BY KATIE STOCKDALE
The False Prince rests on a classic story arc. In fact, it reflects the American dream: a poor person rises through life to land at the top. In this case, an orphan is given the chance to become a king. But author Jennifer Nielsen is smart; she knows that to make a book interesting it has to have twists. And she provides exactly that.
The country of Carthya is in trouble. Four years ago, it lost its youngest prince, Prince Jaron, who is presumed dead at the hands of pirates. And now, the entire royal family has been killed, poisoned in their own castle. The country faces civil war as the king’s regents vie for the throne. But one of them, Bevin Connor, has a plan. He combs orphanages, looking for a boy who could be the lost Prince Jaron, with the plan of training him and installing him as king.
Enter Sage, a 15-year-old orphan, handpicked by Connor to compete with three other boys for the crown. The only problem is that Sage is used to lying, begging and stealing his way through life, and he has no intention of stopping.
Sage’s narrative brings humor to an otherwise dark tale. He favors sarcasm and dry wit that leaves the reader rolling their eyes and smiling wryly. But Sage is not, admittedly, a great person. He’s hot headed, and there are several moments where he gets himself in deep trouble when he could have stayed silent. He’s also manipulative and has no problem antagonizing, fighting with, or insulting people.
Yet despite these character flaws, the reader is still able to empathize with Sage. He has some sense of a moral compass, and connects immediately with the servant, Imogen, at Connor’s house. Through his attempts to protect her, the reader gets a feel for who Sage is. He’s just a kid that life has dealt a rough hand and he deals with it any way he can.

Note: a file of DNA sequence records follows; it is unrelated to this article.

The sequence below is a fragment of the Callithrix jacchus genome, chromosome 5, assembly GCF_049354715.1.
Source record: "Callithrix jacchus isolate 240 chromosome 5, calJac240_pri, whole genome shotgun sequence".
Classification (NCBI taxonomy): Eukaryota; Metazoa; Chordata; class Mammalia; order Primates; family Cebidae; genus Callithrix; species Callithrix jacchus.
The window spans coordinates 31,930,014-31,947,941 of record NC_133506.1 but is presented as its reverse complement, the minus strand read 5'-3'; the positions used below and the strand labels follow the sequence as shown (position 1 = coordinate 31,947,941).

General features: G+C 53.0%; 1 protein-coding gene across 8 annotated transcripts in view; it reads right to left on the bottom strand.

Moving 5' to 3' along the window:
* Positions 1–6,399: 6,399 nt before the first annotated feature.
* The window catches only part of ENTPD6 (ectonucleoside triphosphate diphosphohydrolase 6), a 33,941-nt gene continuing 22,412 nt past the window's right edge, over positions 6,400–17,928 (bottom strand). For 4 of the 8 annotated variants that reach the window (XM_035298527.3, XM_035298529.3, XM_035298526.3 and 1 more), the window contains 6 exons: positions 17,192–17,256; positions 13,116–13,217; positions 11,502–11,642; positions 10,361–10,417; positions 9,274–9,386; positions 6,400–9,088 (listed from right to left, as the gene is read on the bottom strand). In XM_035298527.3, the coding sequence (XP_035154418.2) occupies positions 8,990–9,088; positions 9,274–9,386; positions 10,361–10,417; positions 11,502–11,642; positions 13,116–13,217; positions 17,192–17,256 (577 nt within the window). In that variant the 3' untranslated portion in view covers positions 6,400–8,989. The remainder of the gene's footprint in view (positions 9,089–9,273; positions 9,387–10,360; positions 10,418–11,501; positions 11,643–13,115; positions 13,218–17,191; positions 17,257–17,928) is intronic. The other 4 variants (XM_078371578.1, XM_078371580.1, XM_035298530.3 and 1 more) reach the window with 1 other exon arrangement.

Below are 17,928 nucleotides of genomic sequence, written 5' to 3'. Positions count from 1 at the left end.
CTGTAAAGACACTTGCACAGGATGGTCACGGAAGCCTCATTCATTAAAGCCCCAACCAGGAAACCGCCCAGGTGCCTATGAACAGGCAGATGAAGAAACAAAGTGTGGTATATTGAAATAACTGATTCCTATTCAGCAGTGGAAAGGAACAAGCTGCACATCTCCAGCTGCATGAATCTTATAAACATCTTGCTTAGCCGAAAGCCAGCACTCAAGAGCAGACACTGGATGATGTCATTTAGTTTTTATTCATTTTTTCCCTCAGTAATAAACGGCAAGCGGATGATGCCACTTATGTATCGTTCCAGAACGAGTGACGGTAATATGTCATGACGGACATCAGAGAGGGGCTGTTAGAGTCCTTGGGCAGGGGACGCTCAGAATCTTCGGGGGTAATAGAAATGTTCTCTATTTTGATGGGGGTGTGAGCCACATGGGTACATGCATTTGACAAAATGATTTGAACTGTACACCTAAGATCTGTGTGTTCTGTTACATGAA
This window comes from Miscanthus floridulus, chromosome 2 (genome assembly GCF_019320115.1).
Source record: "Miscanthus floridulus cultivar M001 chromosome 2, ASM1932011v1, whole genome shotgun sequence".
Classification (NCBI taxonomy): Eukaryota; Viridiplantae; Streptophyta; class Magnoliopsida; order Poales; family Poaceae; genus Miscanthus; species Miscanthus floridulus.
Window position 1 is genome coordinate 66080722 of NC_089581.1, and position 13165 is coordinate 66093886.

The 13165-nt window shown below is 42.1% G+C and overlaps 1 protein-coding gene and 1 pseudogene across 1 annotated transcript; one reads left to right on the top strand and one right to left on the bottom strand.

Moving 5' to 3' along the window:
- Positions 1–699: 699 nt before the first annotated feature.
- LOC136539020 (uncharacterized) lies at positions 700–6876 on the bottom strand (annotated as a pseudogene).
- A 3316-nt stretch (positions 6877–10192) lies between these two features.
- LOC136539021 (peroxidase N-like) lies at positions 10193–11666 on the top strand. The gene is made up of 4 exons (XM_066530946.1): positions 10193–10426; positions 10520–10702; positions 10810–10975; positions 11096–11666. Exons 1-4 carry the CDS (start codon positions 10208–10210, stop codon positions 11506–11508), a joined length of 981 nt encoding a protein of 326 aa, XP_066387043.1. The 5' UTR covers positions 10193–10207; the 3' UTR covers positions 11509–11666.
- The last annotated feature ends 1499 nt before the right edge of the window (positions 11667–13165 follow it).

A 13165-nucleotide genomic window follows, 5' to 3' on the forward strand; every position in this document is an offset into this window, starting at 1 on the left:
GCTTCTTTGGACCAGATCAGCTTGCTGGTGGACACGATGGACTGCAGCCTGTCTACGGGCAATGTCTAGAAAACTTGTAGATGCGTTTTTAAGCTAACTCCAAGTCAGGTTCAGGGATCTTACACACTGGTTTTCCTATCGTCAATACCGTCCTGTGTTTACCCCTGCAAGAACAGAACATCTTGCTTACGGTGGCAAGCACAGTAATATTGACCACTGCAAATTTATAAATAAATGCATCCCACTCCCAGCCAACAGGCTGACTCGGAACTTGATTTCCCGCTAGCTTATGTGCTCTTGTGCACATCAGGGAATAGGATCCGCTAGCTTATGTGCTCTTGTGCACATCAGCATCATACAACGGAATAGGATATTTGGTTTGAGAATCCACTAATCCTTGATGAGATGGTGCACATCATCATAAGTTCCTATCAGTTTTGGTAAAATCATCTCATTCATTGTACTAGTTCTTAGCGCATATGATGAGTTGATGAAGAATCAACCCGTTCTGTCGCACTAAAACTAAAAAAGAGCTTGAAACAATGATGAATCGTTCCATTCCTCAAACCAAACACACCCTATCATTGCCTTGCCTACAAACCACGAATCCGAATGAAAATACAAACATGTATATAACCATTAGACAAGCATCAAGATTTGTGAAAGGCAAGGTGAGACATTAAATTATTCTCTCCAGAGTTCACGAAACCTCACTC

Nielsen plays with complex questions. At what point does perceived patriotism become treason? How do you trust someone who’s lying? And how do you tell if they are lying, especially to themselves? Sage and the other boys struggle with these questions as they try to ascertain Connor’s motives. There’s a hope that he’s not corrupt, but then there’s the threat Connor makes himself: whoever doesn’t win dies.
And so we see Sage struggling with his conscience, trying to decide how far he is willing to go to win. Nielsen does a perfect job of portraying just how much Sage has too loose, but how little he trusts Connor, and how little he really wishes to be king. And yet Sage doesn’t leave, even though he could easily escape. This inconsistency lasts throughout the book, adding another layer to Sage’s character.
Nielsen keeps the conflict up throughout the entire book, leaving readers guessing and always wanting more. There isn’t a dull moment as Sage struggles to win, and then to make the choice between living and dying.
Nielsen creates a complex world, and the country of Carthya is just the beginning. From other countries to a Pirate King, Nielsen sets up a story that extends far beyond the first novel. The False Prince starts off the Ascendance Trilogy, with the two remaining books already published.
A fantastic read and a great look into a new world, The False Prince is the perfect way to start a new obsession. Just be sure to have the sequel, The Runaway King close at hand after you finish.
Katie Stockdale can be reached at firstname.lastname@example.org